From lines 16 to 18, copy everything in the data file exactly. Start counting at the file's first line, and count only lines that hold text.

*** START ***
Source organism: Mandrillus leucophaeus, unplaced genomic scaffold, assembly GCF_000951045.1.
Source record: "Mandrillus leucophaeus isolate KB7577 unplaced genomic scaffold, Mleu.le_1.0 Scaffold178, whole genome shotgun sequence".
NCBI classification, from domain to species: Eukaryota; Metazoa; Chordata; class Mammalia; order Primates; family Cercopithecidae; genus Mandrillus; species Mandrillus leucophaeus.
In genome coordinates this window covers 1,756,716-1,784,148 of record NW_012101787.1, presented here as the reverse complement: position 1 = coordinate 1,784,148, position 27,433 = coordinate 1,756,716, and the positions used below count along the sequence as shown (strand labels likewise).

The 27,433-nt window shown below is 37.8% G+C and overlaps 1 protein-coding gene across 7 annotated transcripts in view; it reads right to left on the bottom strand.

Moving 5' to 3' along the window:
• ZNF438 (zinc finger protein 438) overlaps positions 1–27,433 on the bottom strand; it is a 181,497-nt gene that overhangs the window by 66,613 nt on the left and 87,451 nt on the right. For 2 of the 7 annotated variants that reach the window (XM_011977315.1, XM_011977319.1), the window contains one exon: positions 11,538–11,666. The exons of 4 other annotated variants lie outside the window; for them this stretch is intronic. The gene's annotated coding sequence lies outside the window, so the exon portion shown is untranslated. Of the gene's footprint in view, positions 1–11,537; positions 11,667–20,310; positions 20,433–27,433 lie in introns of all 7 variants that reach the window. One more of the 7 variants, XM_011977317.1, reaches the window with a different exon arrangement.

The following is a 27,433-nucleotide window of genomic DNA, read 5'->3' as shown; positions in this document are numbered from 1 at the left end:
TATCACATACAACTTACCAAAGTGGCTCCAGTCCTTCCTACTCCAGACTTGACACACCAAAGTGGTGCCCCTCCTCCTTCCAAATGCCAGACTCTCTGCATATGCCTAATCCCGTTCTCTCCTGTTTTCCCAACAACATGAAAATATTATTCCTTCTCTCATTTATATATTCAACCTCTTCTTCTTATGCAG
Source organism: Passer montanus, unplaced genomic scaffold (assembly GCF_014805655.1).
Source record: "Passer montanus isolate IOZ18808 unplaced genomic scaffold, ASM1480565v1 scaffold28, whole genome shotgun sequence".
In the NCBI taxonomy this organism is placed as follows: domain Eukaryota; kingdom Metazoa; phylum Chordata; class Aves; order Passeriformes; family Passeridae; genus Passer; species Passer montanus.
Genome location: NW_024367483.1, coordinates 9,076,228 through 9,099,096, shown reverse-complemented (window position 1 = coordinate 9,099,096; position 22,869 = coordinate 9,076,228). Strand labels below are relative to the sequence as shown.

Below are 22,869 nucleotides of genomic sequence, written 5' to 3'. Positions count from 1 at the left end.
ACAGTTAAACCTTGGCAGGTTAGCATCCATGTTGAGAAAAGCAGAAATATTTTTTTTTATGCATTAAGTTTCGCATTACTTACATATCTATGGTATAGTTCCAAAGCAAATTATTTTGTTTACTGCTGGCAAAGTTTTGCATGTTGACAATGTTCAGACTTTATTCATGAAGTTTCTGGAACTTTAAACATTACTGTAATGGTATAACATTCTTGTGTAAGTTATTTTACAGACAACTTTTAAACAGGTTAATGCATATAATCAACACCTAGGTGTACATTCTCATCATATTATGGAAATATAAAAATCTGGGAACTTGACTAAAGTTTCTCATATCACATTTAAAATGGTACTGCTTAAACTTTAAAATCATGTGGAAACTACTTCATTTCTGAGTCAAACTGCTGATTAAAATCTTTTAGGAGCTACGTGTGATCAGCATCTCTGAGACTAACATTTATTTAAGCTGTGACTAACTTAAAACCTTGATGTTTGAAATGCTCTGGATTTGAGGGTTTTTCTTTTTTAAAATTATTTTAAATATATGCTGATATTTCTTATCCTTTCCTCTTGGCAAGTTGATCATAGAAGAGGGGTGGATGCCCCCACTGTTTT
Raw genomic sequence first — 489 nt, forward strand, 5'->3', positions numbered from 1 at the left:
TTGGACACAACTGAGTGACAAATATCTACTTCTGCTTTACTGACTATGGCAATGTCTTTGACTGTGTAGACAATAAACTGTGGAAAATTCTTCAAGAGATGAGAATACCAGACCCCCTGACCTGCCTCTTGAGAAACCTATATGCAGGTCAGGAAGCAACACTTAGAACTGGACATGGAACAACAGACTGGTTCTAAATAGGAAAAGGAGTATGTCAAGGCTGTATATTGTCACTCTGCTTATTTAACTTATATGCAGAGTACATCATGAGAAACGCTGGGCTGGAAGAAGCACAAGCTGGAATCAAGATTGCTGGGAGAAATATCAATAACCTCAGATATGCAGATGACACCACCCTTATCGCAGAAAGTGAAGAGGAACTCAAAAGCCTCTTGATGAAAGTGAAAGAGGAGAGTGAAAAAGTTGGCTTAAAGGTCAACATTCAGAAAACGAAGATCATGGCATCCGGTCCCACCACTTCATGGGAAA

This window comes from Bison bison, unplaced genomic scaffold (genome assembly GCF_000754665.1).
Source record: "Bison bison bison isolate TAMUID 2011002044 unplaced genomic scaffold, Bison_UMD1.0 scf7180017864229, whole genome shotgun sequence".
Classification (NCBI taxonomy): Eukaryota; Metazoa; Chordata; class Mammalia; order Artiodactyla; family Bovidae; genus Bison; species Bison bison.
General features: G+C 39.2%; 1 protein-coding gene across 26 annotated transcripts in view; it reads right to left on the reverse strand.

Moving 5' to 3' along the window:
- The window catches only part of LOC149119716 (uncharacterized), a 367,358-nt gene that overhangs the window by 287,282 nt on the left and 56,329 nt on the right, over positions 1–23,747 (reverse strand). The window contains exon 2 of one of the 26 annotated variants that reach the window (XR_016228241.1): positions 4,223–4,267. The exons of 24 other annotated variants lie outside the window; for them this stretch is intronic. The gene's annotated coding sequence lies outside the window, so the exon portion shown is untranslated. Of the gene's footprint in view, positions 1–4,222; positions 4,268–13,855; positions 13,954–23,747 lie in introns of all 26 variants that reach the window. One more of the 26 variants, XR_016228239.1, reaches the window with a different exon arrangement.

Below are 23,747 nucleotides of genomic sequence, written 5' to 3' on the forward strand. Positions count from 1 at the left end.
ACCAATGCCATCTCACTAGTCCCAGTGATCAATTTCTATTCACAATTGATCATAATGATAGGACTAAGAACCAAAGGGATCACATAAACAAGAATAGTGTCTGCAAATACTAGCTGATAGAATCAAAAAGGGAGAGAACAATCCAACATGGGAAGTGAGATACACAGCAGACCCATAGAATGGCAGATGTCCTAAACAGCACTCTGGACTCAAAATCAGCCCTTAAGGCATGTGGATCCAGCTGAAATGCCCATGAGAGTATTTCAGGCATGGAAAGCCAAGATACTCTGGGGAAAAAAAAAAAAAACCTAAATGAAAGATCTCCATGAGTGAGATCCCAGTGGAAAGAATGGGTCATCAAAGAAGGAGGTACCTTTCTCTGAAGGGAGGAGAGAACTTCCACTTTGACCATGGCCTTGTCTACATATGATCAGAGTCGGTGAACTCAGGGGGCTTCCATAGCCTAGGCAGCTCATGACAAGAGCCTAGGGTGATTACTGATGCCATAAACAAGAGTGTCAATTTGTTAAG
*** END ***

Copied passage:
Raw genomic sequence first — 489 nt, forward strand, 5'->3', positions numbered from 1 at the left:
TTGGACACAACTGAGTGACAAATATCTACTTCTGCTTTACTGACTATGGCAATGTCTTTGACTGTGTAGACAATAAACTGTGGAAAATTCTTCAAGAGATGAGAATACCAGACCCCCTGACCTGCCTCTTGAGAAACCTATATGCAGGTCAGGAAGCAACACTTAGAACTGGACATGGAACAACAGACTGGTTCTAAATAGGAAAAGGAGTATGTCAAGGCTGTATATTGTCACTCTGCTTATTTAACTTATATGCAGAGTACATCATGAGAAACGCTGGGCTGGAAGAAGCACAAGCTGGAATCAAGATTGCTGGGAGAAATATCAATAACCTCAGATATGCAGATGACACCACCCTTATCGCAGAAAGTGAAGAGGAACTCAAAAGCCTCTTGATGAAAGTGAAAGAGGAGAGTGAAAAAGTTGGCTTAAAGGTCAACATTCAGAAAACGAAGATCATGGCATCCGGTCCCACCACTTCATGGGAAA

This window comes from Bison bison, unplaced genomic scaffold (genome assembly GCF_000754665.1).